It's was a memorable hike and not just because it capped my NH48; the route from Bond to Bondcliff is awe-inspiring.

        Looking for Views!

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        • #5
          wow, TrailBoss. That is inspiring. I definitely am going to save the Bonds for the last round. Meanwhile, I shall whittle away at my 48 at a more leisurely pace, after doing 21 high peaks in two months time to finish my 46.

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          • #6
            Agree with Trail Boss about the Bonds. That whole range was my first hike in the Whites and it's amazing. But I saved Moosilauke for last and I would make the case for it as a good finisher. It kinda stands off from the rest of the peaks and is not typically hiked along with other 48ers in the same day. It's slightly closer for us New Yorkers. It's a magnificent peak with a good amount above timberline, but it's easy and much less dangerous weather wise compared to some of the other really big peaks. I hiked it on a beautiful fall day and it was sublime. Even had a Merlin flying around the summit area. Anyway, carry on. Enjoy the Whites!
            "Why so many want to read about the world out-of-doors, when it's more interesting simply to go for a walk into the heart of it, I don't fully understand." -Edward Abbey

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            • #7
              Muddybottom and I did the N-S Bonds traverse a couple years ago...a spectacular day from start to finish. Well...the 9 mile hike out from Bondcliff was perhaps a bit less than spectacular.
              Nature we have always with us, an inexhaustible storehouse of that which moves the heart, appeals to the mind, and fires the imagination - health to the body, a stimulus to the intellect, and a joy to the soul. - John Burroughs

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              • #8
                Four mountains away from my 48 finish! I have the Wildcats Saturday and Lincoln & Lafayette for Sunday! I have been told Lafayette is not a common finish as most people get hooked on the 48 when they climb it, or lack the self-control to save it. When I told my boss I was headed to NH for the first time in mid-April, she asked if I was doing Lafayette and said that it was her favorite. I decided right then and there that I would finish on it in her honor! And from the photos of the ridge and the Fallingwaters Trail, I will not be disappointed. The mountain has been playing cat-and-mouse with me, often clouded in...like when I did Cannon, Garfield, and just yesterday on Flume.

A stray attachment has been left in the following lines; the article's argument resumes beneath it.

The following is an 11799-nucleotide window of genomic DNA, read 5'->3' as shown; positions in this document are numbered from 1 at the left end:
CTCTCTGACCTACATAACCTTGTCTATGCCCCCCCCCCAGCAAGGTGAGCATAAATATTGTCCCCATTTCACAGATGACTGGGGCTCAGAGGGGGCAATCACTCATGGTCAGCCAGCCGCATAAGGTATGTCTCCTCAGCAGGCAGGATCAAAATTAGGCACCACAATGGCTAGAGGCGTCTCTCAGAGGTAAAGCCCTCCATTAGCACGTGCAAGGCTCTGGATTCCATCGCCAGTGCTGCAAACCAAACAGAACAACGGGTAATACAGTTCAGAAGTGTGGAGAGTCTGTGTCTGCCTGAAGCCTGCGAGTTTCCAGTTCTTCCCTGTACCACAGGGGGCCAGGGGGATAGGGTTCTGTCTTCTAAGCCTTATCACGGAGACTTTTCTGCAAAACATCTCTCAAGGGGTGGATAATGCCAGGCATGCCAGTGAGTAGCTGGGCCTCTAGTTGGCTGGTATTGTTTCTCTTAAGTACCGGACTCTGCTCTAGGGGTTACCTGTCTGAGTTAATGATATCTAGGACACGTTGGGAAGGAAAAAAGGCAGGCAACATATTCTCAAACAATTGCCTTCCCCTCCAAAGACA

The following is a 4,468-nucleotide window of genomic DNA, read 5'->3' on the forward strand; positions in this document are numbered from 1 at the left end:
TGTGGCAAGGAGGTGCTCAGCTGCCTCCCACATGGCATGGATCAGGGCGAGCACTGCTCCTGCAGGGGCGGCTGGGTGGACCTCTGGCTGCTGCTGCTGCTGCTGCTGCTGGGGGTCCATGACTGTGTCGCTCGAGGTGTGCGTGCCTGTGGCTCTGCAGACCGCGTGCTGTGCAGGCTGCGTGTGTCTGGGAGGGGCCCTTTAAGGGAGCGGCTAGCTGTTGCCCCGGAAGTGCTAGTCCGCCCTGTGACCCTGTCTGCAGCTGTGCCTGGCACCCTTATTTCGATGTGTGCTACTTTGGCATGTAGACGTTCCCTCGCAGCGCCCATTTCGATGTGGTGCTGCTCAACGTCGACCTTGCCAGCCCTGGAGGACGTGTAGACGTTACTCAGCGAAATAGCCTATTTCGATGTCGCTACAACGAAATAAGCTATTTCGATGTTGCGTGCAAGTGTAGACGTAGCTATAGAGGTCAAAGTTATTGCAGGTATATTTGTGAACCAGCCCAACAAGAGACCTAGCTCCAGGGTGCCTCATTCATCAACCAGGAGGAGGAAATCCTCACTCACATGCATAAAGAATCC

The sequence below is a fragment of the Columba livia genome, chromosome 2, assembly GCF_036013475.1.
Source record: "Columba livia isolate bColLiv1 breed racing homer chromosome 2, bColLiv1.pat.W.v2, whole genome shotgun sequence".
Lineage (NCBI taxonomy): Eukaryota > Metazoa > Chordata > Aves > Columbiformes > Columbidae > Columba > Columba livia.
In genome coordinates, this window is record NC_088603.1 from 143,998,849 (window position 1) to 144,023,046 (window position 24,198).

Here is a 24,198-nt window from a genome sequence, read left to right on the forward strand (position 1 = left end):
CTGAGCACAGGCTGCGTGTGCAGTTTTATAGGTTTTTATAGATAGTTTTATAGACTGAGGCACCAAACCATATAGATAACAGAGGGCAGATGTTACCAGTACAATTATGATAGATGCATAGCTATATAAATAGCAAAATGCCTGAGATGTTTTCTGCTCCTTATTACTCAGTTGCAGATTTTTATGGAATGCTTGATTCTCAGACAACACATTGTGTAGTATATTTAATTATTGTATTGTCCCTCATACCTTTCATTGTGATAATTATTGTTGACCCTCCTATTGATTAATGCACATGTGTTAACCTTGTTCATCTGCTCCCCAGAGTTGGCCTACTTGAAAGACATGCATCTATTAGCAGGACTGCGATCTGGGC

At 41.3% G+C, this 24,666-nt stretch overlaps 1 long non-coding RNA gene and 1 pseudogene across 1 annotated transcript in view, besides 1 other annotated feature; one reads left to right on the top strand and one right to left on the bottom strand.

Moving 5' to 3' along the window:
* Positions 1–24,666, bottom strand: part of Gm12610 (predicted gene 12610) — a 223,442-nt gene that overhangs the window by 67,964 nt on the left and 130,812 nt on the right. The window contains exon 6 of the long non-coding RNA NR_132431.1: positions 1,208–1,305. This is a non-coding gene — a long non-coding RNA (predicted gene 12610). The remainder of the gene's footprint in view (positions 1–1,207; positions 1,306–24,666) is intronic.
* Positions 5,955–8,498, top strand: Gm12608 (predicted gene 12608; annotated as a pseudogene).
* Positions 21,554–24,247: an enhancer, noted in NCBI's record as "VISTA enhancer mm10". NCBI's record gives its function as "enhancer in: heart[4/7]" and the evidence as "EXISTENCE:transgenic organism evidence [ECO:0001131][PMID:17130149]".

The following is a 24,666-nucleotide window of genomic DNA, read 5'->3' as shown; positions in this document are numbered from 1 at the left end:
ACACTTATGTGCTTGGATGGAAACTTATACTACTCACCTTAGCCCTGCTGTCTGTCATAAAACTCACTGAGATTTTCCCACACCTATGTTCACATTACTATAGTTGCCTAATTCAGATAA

What have I learned...the trails in NH are in better condition overall. That being said, I did Isolation from the Rocky Branch and Isolation trails at the end of May and they were lakes with mossy rocks thrown in, for three miles... They were the wettest trails I have ever seen. When it's bad, it's really bad. But, climbing over trees is pretty uncommon and the trails are drained reasonably well.

                The Whites are more crowded, but being so close to Boston and Canada, well...to be expected. But, there are a lot more trails, so often the mountains swallow them up nicely, except for the Presidential Range, which was my least favorite. I didn't care for Willey, Field or Tom either, or Hale.

                The day I did the Bonds (via Zealand as per Joe Cedar's advice) was the best day I had out there. Period. It was a Friday, so fewer people, not a cloud to be found and it reminded me of home. My favorite mountain thus far has been Owl's Head. The approach was definitely ADK-like...not too many of those in the Whites. On the day I did it, it was exactly what I needed.

                So, the time that I have spend in the Whites this summer has been great, but has made me appreciate the spectacular beauty of our mountains, and their remoteness... and the community that comes with it. We all have our differences and god knows I am a wicked pain in the ass sometimes, but I've missed you all so much and am looking forward to my return in October...to hopefully complete my fall 46...and then my second winter round...and my fourth round...and my spring 46, and my four-season grid next summer.

                A friend told me I would love the Whites and I do, but they are not my home.
                #8335W, Solo 46W
                NE 111 113/115


                One list may be done, but the journey is far from over...
                Half Dome, 2009

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                • #9
                  Originally posted by moosebeware View Post
                  Four mountains away from my 48 finish! I have the Wildcats Saturday and Lincoln & Lafayette for Sunday!